Signals reflect off of other towers, buildings and power lines. These reflections combine with the original signal in different ways depending on what channel they are. This also can cause problems with some DTV signals. If this happens, you will get rock-solid signals sometimes, but when the wind blows or it rains, some channels will break up. Often this can be fixed by carefully re-aiming your antenna or changing to a different antenna such as a Channel Master 4228.
Where you put an antenna on your house and what direction it is pointed can make a big difference.
When we sent out antennas to our early adopters we suggested the viewer try them in their attic first. We suggest they run a temporary wire through the attic door and try the antenna in several locations usually by setting it on a box or leaning it against something depending on which type of antenna it is. We do this because moving an antenna as little as one foot in any direction can make a drastic change in how it picks up signals.
As I said above, the direction the antenna is pointed makes a big difference also. If you move an antenna, you need to check which direction has the best reception at the new location. Don’t assume it is the same direction as the last antenna location. When locating an antenna you must check the reception of all the stations you want to receive. When moving or aiming an antenna, have someone watch the antenna pointing (signal quality meter) screen on your HD receiver while you slowly turn the antenna. Aim for the most stable signal even if it is not the highest one you find. Check the reception on all the channels you are trying to receive.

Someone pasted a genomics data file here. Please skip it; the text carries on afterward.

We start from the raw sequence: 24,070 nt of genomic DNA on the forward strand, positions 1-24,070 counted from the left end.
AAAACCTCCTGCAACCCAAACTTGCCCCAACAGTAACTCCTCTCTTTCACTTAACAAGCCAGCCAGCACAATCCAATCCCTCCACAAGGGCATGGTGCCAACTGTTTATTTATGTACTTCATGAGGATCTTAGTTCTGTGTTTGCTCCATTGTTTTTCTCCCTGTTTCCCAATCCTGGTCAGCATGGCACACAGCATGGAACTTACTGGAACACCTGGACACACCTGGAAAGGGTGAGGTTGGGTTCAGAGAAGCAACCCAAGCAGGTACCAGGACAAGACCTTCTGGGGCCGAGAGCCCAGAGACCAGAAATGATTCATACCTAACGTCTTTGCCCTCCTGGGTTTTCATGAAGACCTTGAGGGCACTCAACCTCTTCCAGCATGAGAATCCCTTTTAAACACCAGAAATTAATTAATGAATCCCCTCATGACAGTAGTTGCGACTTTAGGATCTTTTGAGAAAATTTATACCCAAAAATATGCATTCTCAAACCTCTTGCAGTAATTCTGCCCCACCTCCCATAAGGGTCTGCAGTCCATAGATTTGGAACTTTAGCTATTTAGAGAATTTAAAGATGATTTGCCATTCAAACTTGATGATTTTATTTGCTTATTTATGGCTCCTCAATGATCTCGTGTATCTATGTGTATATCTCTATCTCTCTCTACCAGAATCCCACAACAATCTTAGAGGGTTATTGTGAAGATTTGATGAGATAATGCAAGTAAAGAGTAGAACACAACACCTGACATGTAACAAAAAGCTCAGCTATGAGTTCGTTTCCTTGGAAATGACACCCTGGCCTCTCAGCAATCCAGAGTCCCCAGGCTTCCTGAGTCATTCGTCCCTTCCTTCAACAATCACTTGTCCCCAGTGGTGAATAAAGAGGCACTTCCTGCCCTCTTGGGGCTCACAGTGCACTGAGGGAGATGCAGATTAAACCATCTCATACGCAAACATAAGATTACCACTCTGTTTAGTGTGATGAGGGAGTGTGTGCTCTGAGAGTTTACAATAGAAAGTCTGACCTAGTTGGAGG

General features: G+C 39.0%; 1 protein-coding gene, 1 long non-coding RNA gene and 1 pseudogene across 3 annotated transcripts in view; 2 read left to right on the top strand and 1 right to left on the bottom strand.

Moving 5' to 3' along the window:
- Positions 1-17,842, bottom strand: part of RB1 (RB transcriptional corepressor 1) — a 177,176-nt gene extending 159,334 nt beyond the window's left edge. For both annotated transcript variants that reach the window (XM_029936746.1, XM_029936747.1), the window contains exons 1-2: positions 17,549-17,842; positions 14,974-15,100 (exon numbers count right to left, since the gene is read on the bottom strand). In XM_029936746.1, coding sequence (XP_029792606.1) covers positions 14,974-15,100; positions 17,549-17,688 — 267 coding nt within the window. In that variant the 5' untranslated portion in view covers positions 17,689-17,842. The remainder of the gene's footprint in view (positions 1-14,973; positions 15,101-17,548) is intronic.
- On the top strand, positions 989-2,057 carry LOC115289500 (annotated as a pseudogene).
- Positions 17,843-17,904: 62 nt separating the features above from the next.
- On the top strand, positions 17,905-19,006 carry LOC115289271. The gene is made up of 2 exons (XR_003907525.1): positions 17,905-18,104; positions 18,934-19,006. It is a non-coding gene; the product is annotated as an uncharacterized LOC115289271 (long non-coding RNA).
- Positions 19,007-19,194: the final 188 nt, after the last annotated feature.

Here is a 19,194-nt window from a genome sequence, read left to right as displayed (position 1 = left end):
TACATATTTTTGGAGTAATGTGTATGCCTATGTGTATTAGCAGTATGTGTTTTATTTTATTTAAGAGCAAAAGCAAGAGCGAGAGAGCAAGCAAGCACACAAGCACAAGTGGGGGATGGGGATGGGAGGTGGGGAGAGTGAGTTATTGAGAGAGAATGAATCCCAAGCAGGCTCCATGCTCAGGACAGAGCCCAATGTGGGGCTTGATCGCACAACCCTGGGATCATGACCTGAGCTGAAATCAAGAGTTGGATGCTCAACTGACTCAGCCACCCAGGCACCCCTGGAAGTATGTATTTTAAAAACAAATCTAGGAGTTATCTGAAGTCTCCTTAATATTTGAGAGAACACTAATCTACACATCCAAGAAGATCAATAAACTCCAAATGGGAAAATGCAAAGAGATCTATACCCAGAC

If the attic does not work, you will need to do a roof mount. Most people will need an installer to do this. If your installer picks a spot on the roof and doesn’t check for the best location using a signal meter or portable receiver he probably has a 50-50 chance of getting the signals you need. If you want to pick up all the DTV signals in your area, you may need an antenna rotor or you may be able to combine two antennas using a splitter turned backwards.
Don’t use an amplifier too close to a TV station.
Unfortunately, this means any TV station, not just the one you are trying to receive. In general you need to be about 15 miles away from any TV station. Go to WWW.antennaweb.org and you can get a list of all the stations and how far they are from you.
If you are too close to one TV station and are trying to get another one far away, you may need a "notch filter" to cut down the nearby station.
Also, many amplifiers are not effective due to a high "noise figure." Don’t use an amplifier with a noise figure higher than 4db. I have found that amplifiers with a noise figure of 6db or higher actually make DTV reception worse. Don’t confuse noise figure with gain. Typical gain (amount of amplification) is 12 to 20dB. If an amplifier claims 30 to 60 dB of gain, don’t buy it. Usually more antenna is much better than more amplifier.
If you have been using a converter box for several years and now it seems harder to get a steady signal, your box may be going bad.
We have seen an increase recently in the number of converter boxes that have either suddenly stopped picking up stations or have slowly lost reception over several months. From our experiences, the Magnavox, G.E., Apex, RCA and some of the off-brand boxes are especially likely to fail after a few years.